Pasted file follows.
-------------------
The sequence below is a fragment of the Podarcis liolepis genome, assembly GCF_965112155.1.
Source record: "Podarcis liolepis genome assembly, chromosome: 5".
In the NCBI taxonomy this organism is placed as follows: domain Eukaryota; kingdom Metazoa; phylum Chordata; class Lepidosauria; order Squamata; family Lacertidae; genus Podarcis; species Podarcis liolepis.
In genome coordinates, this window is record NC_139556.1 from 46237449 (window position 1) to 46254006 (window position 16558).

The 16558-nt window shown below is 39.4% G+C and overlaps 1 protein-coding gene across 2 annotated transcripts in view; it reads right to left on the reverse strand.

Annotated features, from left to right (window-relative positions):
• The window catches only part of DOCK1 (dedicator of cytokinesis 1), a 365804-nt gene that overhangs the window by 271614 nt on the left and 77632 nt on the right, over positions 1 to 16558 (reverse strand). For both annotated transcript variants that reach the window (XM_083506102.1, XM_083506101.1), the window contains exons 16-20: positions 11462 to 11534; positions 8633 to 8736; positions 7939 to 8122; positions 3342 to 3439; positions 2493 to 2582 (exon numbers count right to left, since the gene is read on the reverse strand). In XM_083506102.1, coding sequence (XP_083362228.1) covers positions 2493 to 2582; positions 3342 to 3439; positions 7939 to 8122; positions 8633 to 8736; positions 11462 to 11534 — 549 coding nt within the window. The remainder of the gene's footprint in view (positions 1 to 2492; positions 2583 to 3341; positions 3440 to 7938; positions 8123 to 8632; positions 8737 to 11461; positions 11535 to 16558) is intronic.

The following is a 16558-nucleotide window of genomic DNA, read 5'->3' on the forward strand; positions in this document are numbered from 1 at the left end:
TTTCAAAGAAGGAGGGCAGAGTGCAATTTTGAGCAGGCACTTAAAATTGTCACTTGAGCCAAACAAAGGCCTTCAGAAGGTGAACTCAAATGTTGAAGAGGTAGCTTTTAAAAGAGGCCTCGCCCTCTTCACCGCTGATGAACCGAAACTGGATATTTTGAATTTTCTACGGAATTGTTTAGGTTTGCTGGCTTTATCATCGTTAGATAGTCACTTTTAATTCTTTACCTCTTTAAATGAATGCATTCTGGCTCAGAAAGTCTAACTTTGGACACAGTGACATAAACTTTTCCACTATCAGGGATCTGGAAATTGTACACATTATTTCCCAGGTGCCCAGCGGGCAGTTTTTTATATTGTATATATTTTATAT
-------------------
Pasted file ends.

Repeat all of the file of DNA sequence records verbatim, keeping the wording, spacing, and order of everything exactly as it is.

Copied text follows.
The sequence below is a fragment of the Podarcis liolepis genome, assembly GCF_965112155.1.
Source record: "Podarcis liolepis genome assembly, chromosome: 5".
In the NCBI taxonomy this organism is placed as follows: domain Eukaryota; kingdom Metazoa; phylum Chordata; class Lepidosauria; order Squamata; family Lacertidae; genus Podarcis; species Podarcis liolepis.
In genome coordinates, this window is record NC_139556.1 from 46237449 (window position 1) to 46254006 (window position 16558).

The 16558-nt window shown below is 39.4% G+C and overlaps 1 protein-coding gene across 2 annotated transcripts in view; it reads right to left on the reverse strand.

Annotated features, from left to right (window-relative positions):
• The window catches only part of DOCK1 (dedicator of cytokinesis 1), a 365804-nt gene that overhangs the window by 271614 nt on the left and 77632 nt on the right, over positions 1 to 16558 (reverse strand). For both annotated transcript variants that reach the window (XM_083506102.1, XM_083506101.1), the window contains exons 16-20: positions 11462 to 11534; positions 8633 to 8736; positions 7939 to 8122; positions 3342 to 3439; positions 2493 to 2582 (exon numbers count right to left, since the gene is read on the reverse strand). In XM_083506102.1, coding sequence (XP_083362228.1) covers positions 2493 to 2582; positions 3342 to 3439; positions 7939 to 8122; positions 8633 to 8736; positions 11462 to 11534 — 549 coding nt within the window. The remainder of the gene's footprint in view (positions 1 to 2492; positions 2583 to 3341; positions 3440 to 7938; positions 8123 to 8632; positions 8737 to 11461; positions 11535 to 16558) is intronic.

The following is a 16558-nucleotide window of genomic DNA, read 5'->3' on the forward strand; positions in this document are numbered from 1 at the left end:
TTTCAAAGAAGGAGGGCAGAGTGCAATTTTGAGCAGGCACTTAAAATTGTCACTTGAGCCAAACAAAGGCCTTCAGAAGGTGAACTCAAATGTTGAAGAGGTAGCTTTTAAAAGAGGCCTCGCCCTCTTCACCGCTGATGAACCGAAACTGGATATTTTGAATTTTCTACGGAATTGTTTAGGTTTGCTGGCTTTATCATCGTTAGATAGTCACTTTTAATTCTTTACCTCTTTAAATGAATGCATTCTGGCTCAGAAAGTCTAACTTTGGACACAGTGACATAAACTTTTCCACTATCAGGGATCTGGAAATTGTACACATTATTTCCCAGGTGCCCAGCGGGCAGTTTTTTATATTGTATATATTTTATAT